Exactly how a conflict would play out is impossible to predict. But most assessments and wargames predict massive destruction and casualties. The pessimistic counts are in the millions. After having spent 64 years trying to prevent a Second Korean War, it would be madness for Washington to trigger another potentially more catastrophic conflict, even inadvertently.
While squaring the circle between the stated objectives of the U.S. and North Korean governments won’t be easy, the most important immediate goal should be to halt the seeming slide towards war. Accelerating missile and nuclear tests by the North and threats from Washington have ramped up tensions and made mistakes and misjudgments more likely. The Trump administration continues to insist that it won’t talk until the North agrees to denuclearize, that is, yield on the very issue to be negotiated. Pyongyang seems to believe that it faces a dangerous transition period, during which Washington might strike on the theory that the war would be “over there,” in Senator Graham’s approving words. If so, the DPRK understandably wants to acquire a full deterrent as quickly as possible.
The more the Trump administration flexes its military muscles to demonstrate its seriousness, the more the North might believe that the moment has come. In which case it might believe it must act preemptively.
No doubt, annual exercises improve U.S.-South Korean military cooperation. But the Republic of Korea’s continuing reliance on America is outdated. The South possesses upwards of 45 times the GDP, twice the population, and a vast technological edge over the North. Seoul relies on the U.S. for conventional support only because America allows it to do so. If more troops are needed, the South should provide them. South Korea’s dependence should be declining, especially as Washington faces ever greater budgetary challenges. (The most important cost is increasing force structure, not basing troops, to back the security guarantee.)
Pyongyang once proposed a freeze-for-freeze, that is, suspending military exercises in return for freezing missile and nuclear testing. Beijing is pushing the same measure. The objection that the North is doing what it is supposed to while America and the South are giving up what they are free to do is true but irrelevant. Does the U.S. want to exacerbate or defuse the crisis? Does Washington want to increase or decrease the chance of war? Halting the threatening spiral upward would create some breathing room.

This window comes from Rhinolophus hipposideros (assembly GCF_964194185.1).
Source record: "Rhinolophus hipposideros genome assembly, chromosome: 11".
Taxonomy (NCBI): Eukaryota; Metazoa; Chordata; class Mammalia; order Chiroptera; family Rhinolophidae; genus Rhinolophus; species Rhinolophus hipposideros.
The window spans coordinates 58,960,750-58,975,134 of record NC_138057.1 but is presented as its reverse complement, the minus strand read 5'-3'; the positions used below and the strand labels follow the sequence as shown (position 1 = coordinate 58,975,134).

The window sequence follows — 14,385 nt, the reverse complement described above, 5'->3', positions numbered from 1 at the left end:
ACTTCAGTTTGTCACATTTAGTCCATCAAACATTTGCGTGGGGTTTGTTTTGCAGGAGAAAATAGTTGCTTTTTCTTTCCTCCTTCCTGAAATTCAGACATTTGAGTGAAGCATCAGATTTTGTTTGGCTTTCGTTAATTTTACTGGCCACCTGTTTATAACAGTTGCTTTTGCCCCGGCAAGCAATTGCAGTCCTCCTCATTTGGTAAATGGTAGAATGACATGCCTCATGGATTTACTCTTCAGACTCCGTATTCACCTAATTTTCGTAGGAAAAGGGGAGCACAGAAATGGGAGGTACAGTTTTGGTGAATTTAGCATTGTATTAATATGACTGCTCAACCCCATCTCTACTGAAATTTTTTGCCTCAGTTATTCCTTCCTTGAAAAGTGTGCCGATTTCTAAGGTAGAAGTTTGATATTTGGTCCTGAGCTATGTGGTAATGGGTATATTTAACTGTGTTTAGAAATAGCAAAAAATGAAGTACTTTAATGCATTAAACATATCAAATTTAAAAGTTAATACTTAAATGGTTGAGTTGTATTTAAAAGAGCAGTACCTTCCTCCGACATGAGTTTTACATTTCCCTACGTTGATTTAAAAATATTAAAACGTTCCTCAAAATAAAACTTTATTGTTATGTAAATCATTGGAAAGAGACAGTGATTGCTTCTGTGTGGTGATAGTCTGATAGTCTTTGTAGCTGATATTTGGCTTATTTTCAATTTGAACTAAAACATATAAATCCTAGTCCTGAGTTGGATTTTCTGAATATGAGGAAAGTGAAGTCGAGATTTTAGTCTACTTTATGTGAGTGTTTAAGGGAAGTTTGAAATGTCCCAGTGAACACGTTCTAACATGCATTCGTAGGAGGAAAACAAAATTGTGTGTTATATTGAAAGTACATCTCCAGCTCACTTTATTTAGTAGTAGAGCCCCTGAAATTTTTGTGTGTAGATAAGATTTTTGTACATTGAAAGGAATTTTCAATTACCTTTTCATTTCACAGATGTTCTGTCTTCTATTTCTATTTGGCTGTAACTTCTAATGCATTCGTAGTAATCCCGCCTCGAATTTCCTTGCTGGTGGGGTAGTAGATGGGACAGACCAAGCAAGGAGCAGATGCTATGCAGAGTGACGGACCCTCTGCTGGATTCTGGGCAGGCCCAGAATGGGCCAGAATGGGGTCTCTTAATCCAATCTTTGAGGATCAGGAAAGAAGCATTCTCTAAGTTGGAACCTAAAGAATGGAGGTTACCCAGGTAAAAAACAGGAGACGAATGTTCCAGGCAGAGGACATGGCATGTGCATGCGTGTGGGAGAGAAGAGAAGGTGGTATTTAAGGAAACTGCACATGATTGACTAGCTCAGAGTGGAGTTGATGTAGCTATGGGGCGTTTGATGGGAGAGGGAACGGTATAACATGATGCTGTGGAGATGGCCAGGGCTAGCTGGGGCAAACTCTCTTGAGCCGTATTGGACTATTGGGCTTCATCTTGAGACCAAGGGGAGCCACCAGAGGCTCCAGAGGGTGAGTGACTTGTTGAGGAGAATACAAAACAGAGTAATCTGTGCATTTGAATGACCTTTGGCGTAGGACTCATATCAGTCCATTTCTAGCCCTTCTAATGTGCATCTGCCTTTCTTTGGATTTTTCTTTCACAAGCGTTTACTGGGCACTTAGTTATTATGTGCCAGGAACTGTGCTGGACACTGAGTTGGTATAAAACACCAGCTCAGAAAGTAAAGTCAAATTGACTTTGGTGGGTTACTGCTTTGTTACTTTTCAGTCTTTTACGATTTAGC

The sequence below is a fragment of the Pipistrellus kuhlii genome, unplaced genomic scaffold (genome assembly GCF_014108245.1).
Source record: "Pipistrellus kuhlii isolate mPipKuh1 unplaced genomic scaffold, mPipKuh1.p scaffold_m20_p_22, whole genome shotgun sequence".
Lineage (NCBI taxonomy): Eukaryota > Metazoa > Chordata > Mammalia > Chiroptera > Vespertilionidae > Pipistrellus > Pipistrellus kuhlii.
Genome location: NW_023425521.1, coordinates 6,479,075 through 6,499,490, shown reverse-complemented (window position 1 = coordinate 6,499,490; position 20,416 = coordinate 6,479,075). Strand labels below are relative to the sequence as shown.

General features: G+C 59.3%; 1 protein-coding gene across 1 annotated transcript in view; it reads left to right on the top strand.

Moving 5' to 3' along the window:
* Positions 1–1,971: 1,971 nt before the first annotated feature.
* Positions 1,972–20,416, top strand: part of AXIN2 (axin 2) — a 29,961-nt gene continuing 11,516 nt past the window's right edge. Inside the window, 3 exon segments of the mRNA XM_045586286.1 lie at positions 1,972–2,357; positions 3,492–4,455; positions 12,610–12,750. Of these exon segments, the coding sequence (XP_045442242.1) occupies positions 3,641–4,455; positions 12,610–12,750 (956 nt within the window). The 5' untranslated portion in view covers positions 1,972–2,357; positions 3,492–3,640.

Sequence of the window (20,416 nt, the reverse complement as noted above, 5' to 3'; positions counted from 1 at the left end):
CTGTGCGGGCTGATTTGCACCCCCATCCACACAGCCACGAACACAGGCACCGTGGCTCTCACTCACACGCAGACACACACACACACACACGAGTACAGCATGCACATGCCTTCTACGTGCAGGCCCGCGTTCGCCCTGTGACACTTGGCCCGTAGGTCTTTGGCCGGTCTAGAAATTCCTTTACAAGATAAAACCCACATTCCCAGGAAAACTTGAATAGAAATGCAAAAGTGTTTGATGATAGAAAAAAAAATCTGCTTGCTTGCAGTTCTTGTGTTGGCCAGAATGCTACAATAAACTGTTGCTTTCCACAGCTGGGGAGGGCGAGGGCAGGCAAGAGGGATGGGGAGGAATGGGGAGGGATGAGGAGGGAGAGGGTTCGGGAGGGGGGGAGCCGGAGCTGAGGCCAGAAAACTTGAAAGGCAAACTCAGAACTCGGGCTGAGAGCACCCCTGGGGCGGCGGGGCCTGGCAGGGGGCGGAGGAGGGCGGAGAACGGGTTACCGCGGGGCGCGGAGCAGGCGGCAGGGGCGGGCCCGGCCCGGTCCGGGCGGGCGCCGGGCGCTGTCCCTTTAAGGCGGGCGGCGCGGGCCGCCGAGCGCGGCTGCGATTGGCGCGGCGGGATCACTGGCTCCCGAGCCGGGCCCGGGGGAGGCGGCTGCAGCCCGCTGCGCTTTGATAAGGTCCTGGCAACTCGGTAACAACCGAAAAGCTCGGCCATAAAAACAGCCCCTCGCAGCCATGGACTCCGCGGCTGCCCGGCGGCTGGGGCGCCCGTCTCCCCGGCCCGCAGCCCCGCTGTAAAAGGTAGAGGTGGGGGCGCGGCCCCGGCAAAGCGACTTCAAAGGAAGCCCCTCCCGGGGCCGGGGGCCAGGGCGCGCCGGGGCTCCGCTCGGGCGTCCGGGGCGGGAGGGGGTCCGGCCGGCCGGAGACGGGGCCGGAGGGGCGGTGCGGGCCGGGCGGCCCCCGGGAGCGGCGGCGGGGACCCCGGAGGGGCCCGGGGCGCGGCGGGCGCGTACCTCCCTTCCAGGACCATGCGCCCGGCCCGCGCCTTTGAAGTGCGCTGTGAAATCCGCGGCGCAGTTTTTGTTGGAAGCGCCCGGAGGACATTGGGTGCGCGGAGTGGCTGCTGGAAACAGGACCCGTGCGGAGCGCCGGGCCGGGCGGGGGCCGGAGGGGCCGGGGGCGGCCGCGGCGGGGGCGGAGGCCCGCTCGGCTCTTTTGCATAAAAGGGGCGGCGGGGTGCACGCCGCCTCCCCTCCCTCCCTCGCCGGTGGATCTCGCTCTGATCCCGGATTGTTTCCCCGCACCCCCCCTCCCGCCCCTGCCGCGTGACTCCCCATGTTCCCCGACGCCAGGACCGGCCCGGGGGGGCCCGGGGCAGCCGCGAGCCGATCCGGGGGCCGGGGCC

Such a step also would enhance the likelihood of continuing Chinese cooperation regarding the DPRK. China long has insisted that Washington, not Beijing, bears the blame for the North’s nuclear program. Absent a U.S. “hostile policy,” China believes, North Korea would not be so determined to arm itself in such a way.
Whether true or not, a serious U.S. attempt to defuse the crisis would increase the Trump administration’s leverage with China. First, Washington could offer to suspend the exercises—long criticized by the North—and develop a comprehensive benefit package for Pyongyang, long sought by Beijing. It would also need to press for unequivocal Chinese backing. Finally, such an effort should include negotiations over the DPRK’s future—how to protect Chinese interests in the event of a North Korean collapse or Korean reunification—and press for Beijing to back an American negotiating initiative with the threat of an energy embargo.
The effort still might fail. The North might decide to go it alone no matter what. Kim Jong-un might decide to let his people starve before yielding his nuclear ambitions. But better to make the best effort possible—and especially to reduce the likelihood of conflict, intentional or accidental.
War on the Korean peninsula is too awful to contemplate. Although deterrence and containment may be a second best when dealing with the DPRK, the U.S. followed the same policy in confronting Joseph Stalin’s Soviet Union and Mao Zedong’s China. The likely price of a preventive war, without persuasive evidence that Kim and his colleagues are suicidal, would be far too high.
Which means the Trump administration’s highest priority should be to keep the peace. That requires more than not starting a conflict. The president also should reduce the pressure on North Korea to start one as well. He should ratchet down tensions rather than up. Preventing an accidental war would at least leave the possibility of finding a solution in the future.
Doug Bandow is a senior fellow at the Cato Institute and a former special assistant to President Ronald Reagan. He is the author of Tripwire: Korea and U.S. Foreign Policy in a Changed World and co-author of The Korean Conundrum: America’s Troubled Relations with North and South Korea.